Biden administration resumes oil and gas leases on public lands, but drastically reduces where it can happen in Colorado
In the first week of his presidency, President Biden signed an executive order to end oil and gas leasing on federal lands and waters in an effort to limit global warming emissions. But after a federal judge in Louisiana ordered that sales resumethe administration is moving forward with its first onshore sales of oil and natural gas drilling leases on public lands.
At the same time, the U.S. Bureau of Land Management is dramatically reducing the amount of land available for oil and gas development, an 80% reduction in the number of acres companies originally expressed interest in developing for drilling. in nine states.
In Colorado, the initial application was for 119 parcels for new oil and gas projects covering 141,675 acres. The office said it conducted additional environmental reviews of these plots, engaged with tribes and communities, and prioritized people’s interests in public lands. That led the office to approve less than 5% of that application — just nine parcels covering 5,275 acres are eligible for oil and gas lease sales in June for Colorado.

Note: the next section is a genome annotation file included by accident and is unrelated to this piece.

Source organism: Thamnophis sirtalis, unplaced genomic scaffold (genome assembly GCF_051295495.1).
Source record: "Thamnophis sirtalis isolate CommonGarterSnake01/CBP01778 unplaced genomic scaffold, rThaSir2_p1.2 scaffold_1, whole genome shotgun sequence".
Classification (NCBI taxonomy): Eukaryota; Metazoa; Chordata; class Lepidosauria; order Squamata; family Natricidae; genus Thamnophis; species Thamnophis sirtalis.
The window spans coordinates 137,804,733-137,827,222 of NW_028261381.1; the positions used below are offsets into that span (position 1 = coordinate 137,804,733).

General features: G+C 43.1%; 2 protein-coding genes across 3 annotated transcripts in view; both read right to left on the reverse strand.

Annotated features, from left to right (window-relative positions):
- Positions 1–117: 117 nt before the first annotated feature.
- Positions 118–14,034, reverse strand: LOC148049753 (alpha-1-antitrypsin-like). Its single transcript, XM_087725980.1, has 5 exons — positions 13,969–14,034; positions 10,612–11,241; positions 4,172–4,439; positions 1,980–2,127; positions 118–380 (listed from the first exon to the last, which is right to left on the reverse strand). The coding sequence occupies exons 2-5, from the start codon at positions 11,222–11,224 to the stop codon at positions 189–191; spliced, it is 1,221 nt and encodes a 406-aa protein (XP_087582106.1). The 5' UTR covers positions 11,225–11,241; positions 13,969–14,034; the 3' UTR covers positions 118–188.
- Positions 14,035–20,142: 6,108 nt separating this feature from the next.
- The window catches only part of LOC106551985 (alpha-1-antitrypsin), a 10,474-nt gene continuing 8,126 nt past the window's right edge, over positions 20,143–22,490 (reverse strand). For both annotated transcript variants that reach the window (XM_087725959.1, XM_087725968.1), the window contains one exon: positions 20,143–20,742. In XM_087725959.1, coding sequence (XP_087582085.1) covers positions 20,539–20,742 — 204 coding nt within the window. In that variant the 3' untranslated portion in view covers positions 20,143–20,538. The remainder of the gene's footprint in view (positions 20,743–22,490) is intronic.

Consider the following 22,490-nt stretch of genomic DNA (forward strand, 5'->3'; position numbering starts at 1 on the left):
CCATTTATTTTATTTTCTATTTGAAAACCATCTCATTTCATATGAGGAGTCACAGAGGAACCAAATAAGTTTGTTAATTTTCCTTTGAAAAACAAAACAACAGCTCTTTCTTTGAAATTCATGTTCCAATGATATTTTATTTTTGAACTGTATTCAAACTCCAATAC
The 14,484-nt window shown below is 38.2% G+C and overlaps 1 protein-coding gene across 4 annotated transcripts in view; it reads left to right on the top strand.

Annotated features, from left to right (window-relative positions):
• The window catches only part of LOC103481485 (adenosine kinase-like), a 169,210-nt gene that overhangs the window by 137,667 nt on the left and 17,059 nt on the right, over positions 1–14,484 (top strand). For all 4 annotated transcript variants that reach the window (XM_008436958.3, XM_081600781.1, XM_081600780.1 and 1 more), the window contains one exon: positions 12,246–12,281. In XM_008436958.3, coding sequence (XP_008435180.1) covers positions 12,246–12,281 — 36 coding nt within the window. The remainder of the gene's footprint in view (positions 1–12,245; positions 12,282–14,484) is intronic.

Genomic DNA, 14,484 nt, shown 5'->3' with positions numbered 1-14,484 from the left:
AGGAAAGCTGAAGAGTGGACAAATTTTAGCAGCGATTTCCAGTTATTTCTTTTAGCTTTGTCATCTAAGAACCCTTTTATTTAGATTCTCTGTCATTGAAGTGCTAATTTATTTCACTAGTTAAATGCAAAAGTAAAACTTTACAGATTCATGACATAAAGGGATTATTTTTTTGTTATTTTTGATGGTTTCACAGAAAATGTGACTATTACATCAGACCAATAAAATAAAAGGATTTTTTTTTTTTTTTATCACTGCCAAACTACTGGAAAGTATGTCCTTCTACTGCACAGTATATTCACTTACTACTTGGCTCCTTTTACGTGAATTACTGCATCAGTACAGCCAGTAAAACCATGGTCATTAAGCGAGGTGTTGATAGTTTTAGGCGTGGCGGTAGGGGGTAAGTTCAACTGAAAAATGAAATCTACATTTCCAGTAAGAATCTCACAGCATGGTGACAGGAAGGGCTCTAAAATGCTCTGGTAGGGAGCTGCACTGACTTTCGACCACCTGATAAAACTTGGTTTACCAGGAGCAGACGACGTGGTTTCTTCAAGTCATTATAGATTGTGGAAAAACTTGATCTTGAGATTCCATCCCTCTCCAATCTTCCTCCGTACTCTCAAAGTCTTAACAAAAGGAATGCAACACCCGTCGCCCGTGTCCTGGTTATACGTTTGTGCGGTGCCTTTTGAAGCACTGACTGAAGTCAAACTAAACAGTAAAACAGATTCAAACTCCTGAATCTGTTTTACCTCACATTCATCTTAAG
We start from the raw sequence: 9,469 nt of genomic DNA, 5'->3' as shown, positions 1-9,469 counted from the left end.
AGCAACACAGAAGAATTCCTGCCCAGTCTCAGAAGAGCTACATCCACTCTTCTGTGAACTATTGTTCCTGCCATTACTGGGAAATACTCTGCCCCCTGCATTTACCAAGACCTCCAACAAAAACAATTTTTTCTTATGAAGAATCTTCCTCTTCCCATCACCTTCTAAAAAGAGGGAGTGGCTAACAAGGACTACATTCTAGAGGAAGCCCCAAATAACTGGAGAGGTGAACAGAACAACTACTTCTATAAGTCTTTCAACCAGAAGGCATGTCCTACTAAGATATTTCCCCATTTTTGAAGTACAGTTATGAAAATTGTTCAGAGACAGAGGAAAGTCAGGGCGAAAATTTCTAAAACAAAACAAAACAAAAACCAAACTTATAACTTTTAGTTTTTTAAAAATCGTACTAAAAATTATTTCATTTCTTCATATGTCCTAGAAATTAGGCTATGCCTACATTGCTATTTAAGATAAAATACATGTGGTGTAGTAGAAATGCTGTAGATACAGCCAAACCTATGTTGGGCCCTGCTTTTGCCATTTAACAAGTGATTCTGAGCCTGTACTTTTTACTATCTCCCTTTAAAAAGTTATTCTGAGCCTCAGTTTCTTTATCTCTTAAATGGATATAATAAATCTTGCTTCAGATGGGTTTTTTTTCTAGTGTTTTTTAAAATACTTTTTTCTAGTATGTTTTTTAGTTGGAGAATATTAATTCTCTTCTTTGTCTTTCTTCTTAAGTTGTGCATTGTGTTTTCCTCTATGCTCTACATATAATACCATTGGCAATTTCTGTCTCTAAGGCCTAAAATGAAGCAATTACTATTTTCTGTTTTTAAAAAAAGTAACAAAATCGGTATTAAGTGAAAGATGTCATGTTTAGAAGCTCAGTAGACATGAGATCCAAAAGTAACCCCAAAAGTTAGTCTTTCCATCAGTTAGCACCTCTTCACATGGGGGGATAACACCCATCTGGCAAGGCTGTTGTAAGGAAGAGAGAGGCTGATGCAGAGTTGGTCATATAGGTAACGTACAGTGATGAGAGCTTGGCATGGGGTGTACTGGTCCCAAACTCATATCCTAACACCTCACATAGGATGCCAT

The US Department of the Interior called the move a significant reform of onshore oil and gas lease sales. In a statement, Interior Secretary Deb Haaland said it was a “reset” on “how and what we consider to be the highest and best use of American resources for the benefit of all present and future generations.
“For too long, federal oil and gas leasing programs have prioritized the needs of the extractive industries above local communities, the natural environment, the impact on our air and water, the needs tribal nations and additionally other uses of our shared public lands,” Haaland said.